Monday, June 4, 2012

Books I got... (9)



Welcome to Books I got... May Edition! This is my version of In My Mailbox, a weekly meme hosted by The Story Siren.




Sherlock's Home: The Empty House by Sherlock fans. This is written by fans. Written. By. Fans. And published! I just love fan books. Like, I seriously cannot think of anything better right now. If you know any PLEASE DO RECOMMEND THEM.
Avengers: Road to Marvel's The Avengers which is just Iron Man and Captain America comics but still perfect and I love it to death.
I got Bonjour Tristesse by Françoise Sagan at the library, returned home, went to the living room, looked at my mum's bookshelves and saw it sitting there already. Oops?
Code Name Verity by Elizabeth Wein because female spies. You know??? Also I kinda really love the 40's.
My parents took an extended weekend trip to Prague and they bought me Golem: An Old Prague Tale by Jiri Votruba, this cute little gem in German, and ashdggshjd. <3 
Looking for Alaska by John Green. Also from the library. Read it. Hated it. Second chance?
The Dead Do Not Improve by Jay Caspian Kang,
The Watch: A Novel by Joydeep Roy-Bhattacharya,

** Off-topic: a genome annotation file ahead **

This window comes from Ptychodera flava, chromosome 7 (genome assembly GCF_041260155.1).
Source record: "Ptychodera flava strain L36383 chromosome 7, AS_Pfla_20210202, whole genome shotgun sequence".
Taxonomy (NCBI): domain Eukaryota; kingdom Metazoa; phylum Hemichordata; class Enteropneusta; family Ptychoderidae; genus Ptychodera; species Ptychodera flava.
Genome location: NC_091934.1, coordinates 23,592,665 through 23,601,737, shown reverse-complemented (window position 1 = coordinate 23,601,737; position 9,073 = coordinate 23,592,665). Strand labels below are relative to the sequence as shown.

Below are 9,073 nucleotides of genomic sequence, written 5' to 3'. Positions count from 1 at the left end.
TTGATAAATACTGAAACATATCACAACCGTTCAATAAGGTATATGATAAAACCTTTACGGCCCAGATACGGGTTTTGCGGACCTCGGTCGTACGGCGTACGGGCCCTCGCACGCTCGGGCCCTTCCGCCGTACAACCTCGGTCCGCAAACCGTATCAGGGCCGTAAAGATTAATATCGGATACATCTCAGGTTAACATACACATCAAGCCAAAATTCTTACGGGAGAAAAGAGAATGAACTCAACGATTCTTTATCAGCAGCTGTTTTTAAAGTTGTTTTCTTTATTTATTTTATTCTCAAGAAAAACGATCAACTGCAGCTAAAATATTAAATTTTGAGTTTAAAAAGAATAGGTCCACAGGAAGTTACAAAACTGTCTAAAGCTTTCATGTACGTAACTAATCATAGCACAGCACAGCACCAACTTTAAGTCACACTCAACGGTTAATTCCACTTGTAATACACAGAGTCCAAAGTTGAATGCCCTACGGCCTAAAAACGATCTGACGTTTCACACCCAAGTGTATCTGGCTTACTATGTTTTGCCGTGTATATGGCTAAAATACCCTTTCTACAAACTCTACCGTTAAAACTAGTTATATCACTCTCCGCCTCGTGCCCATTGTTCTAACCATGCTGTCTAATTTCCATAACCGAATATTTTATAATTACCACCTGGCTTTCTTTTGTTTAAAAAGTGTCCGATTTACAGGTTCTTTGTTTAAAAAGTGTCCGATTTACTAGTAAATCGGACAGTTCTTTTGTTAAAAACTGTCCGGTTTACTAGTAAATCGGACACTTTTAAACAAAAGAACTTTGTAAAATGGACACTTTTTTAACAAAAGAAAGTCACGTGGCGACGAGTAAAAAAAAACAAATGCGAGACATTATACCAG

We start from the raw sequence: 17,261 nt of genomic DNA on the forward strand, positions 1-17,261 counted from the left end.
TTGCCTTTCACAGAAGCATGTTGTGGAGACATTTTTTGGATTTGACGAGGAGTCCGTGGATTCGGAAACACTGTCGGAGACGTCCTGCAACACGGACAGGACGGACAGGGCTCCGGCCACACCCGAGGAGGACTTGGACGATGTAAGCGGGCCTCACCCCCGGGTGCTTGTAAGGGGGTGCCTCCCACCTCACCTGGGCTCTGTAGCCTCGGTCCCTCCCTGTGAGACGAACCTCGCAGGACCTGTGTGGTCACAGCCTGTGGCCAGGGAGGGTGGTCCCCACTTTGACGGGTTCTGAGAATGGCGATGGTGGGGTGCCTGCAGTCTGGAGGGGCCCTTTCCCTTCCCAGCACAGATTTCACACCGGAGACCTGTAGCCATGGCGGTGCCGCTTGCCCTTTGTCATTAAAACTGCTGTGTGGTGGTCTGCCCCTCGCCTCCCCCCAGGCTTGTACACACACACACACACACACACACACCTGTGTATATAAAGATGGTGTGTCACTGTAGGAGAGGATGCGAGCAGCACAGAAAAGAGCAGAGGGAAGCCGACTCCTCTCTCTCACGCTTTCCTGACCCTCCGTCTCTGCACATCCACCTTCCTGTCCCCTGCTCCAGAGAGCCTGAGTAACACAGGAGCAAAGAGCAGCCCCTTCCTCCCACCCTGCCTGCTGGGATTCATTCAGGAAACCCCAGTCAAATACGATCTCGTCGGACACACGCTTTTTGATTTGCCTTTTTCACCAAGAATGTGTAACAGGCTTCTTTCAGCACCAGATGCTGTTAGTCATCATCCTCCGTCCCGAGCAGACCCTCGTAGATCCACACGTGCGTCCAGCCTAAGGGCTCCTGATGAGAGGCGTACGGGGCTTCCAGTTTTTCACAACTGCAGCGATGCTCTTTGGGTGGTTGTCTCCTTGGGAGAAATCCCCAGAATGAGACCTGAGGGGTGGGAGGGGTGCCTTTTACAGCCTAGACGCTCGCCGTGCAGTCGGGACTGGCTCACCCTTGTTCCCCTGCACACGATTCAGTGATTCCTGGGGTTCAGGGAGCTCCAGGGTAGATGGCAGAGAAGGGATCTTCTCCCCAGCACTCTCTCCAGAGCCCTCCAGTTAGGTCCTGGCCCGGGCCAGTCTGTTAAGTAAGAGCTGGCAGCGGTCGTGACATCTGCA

I am Forbidden by Anouk Markovits and 
The Kissing List by Stephanie Reents are all from Hogarth. I won them through Shelf Awareness and it was the absolute highlight of my day when they arrived in the mail.


Frederikke, out.

Monday, May 21, 2012

The Anatomist by Federico Andahazi


Title: The Anatomist
Original title (language): El anatomista (Spanish)

Author: Federico Andahazi
Publisher: Gyldendal
Year: 1997
Read in: Danish
Where'd I get this copy: Library
The Anatomist on Goodreads.


Teaser (from Goodreads):

In sixteenth-centruy Venice, celebrated physician Mateo Colombo finds himself behind bars at the behest of the Church authorities. His is a crime of disclosure, heinous and heretical in the Church's eyes, in that his research threatens to subvert the whole secular order of Renaissance society. Like his namesake Christopher Colombus, he has made a discovery of enormous significance for humankind. Whereas Colombus voyaged outward to explore the world and found the Americas, Mateo Colombo looked inward, across the mons veneris, and uncovered the clitoris. 



Thoughts:


The Anatomist is mature, weird/bizarre, alternative, entertaining, fascinating, provocative, filed under "European humour" at the library -- though I just think it's hella awesome, both respectful and disrespectful towards women, can't seem to decide on whether something is good or bad, macabre, insightful, and all in all a book I'd only recommend if you're looking to learn more on prostitution in 1558. Which I honestly believe we all are, right?




I actually really like the English cover. It's quite beautiful although the phrase what is this anatomy you speak of comes to mind.